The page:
Monday Meditation: The Summer Solstice

The 2016 summer solstice, also known as Midsummer, officially arrives at 6:34 pm today on the East Coast of the U.S.. That's about two hours before the sun goes down at 8:34 pm.  On the day of the summer solstice, the north pole is at its maximum tilt toward the sun, and the sun reaches its highest point in the sky all year, causing more light to reach our planet. For my area, the longest day will actually be Thursday, as the sun will rise at 5:36am and set at 8:35pm. Semantics, really.

I once was a summer child, reveling in the school break, hot days spent at a pool or the river, getting tan, eating all of the lovely summer fruits, picnics, barbecues, et al...  I still love the thunderstorms.

Everything has a season. Summer is meant to be boisterous, bold, loud, and fruitful. It is the zenith of youth, where it marries adulthood, and produces strength and beauty. Its arrival should be celebrated with abandon. It is so short-lived, that enjoying every moment is mandatory. On this day, it has reached its peak. In a few days, the sun will begin to rise later, marking the downhill run to autumn and harvest. Tonight, the lightning bugs will dance in numbers not seen before nor again this season. The Fair Folk will be mischieving about, and magic will flourish.

Dance with the gods. Sing your beautiful song. Rejoice in the life you have been given. Feel your connection to all that is. This is your night. Enjoy it to its fullest.


Monday Meditation- The Eagle and the Jackdaw

The Eagle and the Jackdaw
Aesop's Fables (Translated by George Fyler Townsend)

An Eagle, flying down from his perch on a lofty rock, seized upon a lamb and carried him aloft in his talons. A Jackdaw, who witnessed the capture of the lamb, was stirred with envy and determined to emulate the strength and flight of the Eagle. He flew around with a great whir of his wings and settled upon a large ram, with the intention of carrying him off, but his claws became entangled in the ram's fleece and he was not able to release himself, although he fluttered with his feathers as much as he could. The shepherd, seeing what had happened, ran up and caught him. He at once clipped the Jackdaw's wings, and taking him home at night, gave him to his children. On their saying, "Father, what kind of bird is it?' he replied, "To my certain knowledge he is a Daw; but he would like you to think an Eagle."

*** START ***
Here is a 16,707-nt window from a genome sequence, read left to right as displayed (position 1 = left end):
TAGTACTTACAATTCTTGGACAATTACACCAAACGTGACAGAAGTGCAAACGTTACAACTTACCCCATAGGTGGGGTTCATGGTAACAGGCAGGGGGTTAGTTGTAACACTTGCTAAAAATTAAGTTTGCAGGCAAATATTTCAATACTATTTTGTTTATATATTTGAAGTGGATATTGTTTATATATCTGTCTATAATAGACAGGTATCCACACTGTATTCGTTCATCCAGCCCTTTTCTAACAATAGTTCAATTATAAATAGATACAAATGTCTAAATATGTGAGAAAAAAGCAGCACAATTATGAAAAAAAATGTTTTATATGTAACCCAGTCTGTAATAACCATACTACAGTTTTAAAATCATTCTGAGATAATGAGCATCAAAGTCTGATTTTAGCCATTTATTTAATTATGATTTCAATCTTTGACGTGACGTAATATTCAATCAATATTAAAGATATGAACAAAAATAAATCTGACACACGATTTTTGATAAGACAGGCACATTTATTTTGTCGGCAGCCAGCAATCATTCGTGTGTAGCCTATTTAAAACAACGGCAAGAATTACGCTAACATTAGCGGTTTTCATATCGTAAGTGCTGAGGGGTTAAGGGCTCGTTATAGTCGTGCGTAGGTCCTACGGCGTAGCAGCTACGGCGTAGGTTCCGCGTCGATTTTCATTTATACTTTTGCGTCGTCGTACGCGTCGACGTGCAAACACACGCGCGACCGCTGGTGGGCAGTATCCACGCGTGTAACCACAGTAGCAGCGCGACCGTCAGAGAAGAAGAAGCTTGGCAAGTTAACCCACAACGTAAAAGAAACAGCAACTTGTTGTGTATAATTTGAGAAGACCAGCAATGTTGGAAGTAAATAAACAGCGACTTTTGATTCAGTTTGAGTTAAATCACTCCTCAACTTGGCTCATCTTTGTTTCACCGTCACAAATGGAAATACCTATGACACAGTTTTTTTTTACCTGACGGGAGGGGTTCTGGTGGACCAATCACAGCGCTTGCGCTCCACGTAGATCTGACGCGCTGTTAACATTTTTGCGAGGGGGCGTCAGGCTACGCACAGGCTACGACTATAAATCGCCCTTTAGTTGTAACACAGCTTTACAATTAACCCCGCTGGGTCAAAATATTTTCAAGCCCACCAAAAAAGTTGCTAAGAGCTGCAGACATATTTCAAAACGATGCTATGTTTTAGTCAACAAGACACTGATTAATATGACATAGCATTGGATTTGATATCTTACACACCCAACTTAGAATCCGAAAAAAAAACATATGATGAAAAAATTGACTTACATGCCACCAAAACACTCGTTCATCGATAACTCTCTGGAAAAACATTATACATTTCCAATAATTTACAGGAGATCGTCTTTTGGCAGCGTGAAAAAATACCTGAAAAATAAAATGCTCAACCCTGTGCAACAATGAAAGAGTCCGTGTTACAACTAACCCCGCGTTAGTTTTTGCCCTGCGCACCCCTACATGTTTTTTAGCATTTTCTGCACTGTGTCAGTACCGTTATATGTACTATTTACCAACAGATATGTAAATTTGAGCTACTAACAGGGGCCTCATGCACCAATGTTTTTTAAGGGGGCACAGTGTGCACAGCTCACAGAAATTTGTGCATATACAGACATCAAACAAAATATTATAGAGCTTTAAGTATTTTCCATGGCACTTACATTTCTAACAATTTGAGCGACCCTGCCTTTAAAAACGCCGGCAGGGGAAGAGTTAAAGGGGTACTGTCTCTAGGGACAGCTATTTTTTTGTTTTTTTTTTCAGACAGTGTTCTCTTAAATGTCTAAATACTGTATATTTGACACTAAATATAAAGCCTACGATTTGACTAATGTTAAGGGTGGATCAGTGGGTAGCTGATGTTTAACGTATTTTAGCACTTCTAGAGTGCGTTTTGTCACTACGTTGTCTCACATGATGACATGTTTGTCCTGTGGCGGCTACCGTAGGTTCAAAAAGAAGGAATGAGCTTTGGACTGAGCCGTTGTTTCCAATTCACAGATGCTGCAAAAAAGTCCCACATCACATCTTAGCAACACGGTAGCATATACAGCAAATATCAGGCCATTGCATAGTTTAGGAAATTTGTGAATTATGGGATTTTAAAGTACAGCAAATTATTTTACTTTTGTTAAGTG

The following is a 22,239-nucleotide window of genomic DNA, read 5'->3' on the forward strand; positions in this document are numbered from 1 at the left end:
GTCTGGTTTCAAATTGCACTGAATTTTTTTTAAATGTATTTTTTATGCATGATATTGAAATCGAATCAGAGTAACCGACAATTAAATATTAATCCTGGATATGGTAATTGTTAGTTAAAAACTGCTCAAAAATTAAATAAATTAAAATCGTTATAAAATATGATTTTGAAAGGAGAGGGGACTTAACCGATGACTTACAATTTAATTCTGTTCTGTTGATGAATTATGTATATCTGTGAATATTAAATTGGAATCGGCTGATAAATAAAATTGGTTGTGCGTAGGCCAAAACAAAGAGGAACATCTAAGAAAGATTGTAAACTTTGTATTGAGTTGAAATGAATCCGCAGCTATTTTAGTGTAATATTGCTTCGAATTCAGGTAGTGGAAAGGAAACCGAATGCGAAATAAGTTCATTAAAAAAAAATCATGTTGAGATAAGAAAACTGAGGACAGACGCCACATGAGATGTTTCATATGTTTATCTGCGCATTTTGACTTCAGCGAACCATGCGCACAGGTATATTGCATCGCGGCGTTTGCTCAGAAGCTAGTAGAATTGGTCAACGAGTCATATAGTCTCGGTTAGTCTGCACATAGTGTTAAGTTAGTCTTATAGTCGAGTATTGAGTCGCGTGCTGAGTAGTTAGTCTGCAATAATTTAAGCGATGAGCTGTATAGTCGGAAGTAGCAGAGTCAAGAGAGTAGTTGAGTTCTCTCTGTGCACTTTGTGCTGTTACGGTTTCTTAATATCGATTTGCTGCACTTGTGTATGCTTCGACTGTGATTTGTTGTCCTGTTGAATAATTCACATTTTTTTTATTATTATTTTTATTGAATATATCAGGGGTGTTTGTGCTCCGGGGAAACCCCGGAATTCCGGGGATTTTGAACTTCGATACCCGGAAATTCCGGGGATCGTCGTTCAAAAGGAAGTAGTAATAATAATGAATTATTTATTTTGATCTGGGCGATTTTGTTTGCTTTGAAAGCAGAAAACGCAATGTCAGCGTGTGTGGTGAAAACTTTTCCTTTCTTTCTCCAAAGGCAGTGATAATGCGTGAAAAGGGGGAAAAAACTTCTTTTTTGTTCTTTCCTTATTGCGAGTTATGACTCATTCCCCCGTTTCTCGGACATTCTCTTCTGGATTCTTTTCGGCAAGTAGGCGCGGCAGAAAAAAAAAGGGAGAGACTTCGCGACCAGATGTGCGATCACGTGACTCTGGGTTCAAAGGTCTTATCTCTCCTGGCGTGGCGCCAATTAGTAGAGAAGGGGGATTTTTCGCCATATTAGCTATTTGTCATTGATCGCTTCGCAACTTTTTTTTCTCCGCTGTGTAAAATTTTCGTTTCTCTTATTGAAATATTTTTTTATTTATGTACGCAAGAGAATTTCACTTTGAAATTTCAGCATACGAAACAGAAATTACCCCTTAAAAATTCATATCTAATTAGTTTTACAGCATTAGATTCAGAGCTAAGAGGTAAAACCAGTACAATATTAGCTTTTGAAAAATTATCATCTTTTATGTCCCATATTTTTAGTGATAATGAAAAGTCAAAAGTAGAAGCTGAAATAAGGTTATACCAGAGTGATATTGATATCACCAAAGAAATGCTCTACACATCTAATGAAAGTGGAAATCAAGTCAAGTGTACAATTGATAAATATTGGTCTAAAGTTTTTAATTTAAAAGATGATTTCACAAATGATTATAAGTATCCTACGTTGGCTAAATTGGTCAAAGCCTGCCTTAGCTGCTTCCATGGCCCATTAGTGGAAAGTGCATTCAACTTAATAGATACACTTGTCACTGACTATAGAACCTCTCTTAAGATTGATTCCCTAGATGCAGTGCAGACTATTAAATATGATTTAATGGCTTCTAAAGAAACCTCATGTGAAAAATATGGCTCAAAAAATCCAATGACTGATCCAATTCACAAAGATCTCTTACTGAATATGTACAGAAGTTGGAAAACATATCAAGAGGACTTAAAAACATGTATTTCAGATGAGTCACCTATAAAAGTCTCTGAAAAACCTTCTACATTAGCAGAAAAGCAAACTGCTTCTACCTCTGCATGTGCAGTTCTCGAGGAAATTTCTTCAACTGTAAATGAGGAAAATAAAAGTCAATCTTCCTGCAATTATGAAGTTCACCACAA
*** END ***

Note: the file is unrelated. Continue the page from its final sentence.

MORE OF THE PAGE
Eagles and Jackdaws both have a purpose in the world, but they have very little in common, other than both being birds. Eagles are large birds of prey that are considered to be apex predators in the world. Jackdaws are small members of the corvid family that feed mostly on invertebrates.

In Aesop's story, the eagle was serving his purpose and intention. The jackdaw, however, found himself in all kinds of trouble by not fulfilling his own.

First, the jackdaw paid too much attention to the eagle. By wasting his own precious time and energy focused on the eagle's activities, he became jealous and wanted to compete with the eagle. He wanted to take that eagle down a notch- prove that this eagle wasn't "all that."

With this kind of intention, the jackdaw immediately set himself on a course of self-destruction. He quickly discovered that he could not beat the eagle by trying to "BE" the eagle. He ended up entangled in a mess, and, to add insult to injury, the eagle wasn't even paying attention to him. The eagle was already long gone.
In the end, the jackdaw lost his freedom both to fly and to live as intended; and he suffered the humiliation of having his true intentions exposed and ridiculed by those around him. How much would you be willing to bet that he blames the eagle for his misfortune, as well?

Had the jackdaw simply focused on his own purpose; had he been content with his unique gifts and talents, how much happier would he have been?

If you are an eagle being hounded by a jackdaw, I highly encourage you to ignore those antics. Focus on your goals, and continue to fulfill your purpose. Soar above it all, and keep being you.

If you've found yourself relating to the jackdaw, take heed of his cautionary tale. Don't  look at someone else's life and envy it. You have no idea what their own challenges entail. One thing is for certain- they are naturally equipped to deal with those. They also don't have the natural ability to handle your challenges like you do. The eagle's beak is hooked. It cannot pick up sticks and use them as tools, but a jackdaw can. The eagle misses its prey more often than a jackdaw misses his.

In petty attempts to "take down" someone else by trying to be better at being them than they are, you only thwart yourself. Eventually, that kind of thinking and behavior will take its toll, and it only ends badly for you... not the other person. Most likely, they're not even paying attention to you.

Rather than waste your time, energy and self-esteem on futile attempts to be someone you are not, focus instead on the wonderful gifts that you can share with the world. Take to the skies in your unique flight pattern and fulfill the purpose that only you can. As the adage says, "Be yourself. Everyone else is taken."

Our diversity is what makes life special. The eagle is only better in the eyes of the jealous jackdaw.